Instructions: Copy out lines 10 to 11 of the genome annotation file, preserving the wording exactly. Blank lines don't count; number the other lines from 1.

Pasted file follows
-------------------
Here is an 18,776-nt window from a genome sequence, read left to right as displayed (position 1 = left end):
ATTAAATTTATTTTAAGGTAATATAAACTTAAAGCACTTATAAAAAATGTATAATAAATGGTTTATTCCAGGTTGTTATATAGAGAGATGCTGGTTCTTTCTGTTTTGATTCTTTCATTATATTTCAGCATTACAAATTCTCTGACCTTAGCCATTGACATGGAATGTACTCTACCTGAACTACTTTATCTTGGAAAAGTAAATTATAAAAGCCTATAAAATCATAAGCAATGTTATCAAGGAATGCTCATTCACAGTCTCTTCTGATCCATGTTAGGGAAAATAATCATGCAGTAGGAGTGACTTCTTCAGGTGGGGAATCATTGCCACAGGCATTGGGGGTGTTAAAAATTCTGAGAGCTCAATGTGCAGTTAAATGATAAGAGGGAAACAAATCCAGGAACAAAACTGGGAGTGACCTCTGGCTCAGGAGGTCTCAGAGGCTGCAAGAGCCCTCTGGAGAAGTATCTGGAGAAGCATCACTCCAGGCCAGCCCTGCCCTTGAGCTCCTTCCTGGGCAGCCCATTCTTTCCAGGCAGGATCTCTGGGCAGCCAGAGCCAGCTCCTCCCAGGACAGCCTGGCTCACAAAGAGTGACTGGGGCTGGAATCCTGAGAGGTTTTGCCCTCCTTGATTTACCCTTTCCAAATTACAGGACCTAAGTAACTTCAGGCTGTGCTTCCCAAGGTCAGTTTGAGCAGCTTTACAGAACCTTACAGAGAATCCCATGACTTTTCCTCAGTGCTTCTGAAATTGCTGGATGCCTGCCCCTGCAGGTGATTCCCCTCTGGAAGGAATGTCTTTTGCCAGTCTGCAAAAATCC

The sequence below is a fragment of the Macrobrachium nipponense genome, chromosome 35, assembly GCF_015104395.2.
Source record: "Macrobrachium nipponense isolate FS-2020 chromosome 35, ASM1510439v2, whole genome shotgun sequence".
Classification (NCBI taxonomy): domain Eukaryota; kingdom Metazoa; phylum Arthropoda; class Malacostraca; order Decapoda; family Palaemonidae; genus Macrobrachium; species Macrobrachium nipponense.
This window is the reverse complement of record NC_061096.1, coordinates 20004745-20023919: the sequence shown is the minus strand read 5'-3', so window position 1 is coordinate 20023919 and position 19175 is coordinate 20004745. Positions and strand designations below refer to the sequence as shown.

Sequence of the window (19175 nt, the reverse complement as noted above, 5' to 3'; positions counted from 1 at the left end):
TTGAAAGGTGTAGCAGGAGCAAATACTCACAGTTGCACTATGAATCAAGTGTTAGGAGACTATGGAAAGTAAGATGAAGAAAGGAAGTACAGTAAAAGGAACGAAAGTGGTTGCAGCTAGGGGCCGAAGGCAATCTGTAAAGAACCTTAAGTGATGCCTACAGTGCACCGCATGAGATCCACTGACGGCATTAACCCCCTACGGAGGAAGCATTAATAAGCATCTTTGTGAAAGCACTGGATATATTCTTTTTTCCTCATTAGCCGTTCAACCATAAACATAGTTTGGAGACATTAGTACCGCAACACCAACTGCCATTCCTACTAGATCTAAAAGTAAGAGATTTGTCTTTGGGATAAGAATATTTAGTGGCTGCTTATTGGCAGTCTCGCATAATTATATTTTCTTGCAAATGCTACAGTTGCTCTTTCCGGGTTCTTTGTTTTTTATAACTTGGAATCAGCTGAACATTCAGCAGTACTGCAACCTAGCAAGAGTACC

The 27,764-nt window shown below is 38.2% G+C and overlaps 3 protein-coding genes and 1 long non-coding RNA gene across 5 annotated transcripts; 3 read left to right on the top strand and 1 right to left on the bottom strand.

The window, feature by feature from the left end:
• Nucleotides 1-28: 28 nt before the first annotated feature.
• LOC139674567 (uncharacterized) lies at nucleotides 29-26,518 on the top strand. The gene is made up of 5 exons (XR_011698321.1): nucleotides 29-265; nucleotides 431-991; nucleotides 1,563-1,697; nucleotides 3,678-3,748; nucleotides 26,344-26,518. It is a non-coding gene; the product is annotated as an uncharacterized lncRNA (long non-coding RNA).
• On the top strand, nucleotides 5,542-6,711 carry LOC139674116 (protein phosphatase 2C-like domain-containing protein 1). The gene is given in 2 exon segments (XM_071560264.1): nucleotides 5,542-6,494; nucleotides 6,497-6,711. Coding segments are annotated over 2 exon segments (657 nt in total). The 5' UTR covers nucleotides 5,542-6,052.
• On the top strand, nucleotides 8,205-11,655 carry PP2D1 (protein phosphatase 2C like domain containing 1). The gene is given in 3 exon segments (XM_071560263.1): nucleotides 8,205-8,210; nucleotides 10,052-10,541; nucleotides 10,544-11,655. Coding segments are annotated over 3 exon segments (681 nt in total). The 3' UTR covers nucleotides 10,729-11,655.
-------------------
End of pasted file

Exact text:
The window, feature by feature from the left end:
• Nucleotides 1-28: 28 nt before the first annotated feature.